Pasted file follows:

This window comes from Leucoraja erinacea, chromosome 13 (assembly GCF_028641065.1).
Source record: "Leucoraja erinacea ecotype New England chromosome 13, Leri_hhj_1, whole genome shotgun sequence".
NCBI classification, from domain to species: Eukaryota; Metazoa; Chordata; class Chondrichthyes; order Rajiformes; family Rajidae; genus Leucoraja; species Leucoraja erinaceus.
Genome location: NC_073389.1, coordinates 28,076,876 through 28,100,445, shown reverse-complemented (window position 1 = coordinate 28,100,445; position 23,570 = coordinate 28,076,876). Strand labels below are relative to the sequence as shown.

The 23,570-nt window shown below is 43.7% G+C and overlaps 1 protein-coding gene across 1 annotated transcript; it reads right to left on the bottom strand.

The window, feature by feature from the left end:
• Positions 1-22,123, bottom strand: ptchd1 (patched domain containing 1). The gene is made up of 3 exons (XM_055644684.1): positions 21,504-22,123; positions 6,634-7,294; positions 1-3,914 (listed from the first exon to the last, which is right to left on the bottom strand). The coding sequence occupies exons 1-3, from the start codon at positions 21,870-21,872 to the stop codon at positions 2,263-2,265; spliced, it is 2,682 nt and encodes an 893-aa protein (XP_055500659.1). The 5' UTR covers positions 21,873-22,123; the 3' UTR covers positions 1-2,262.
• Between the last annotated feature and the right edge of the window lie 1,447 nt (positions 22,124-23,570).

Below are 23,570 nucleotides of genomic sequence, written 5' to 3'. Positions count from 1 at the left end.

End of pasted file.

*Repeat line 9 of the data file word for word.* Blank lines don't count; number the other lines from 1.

Below are 23,570 nucleotides of genomic sequence, written 5' to 3'. Positions count from 1 at the left end.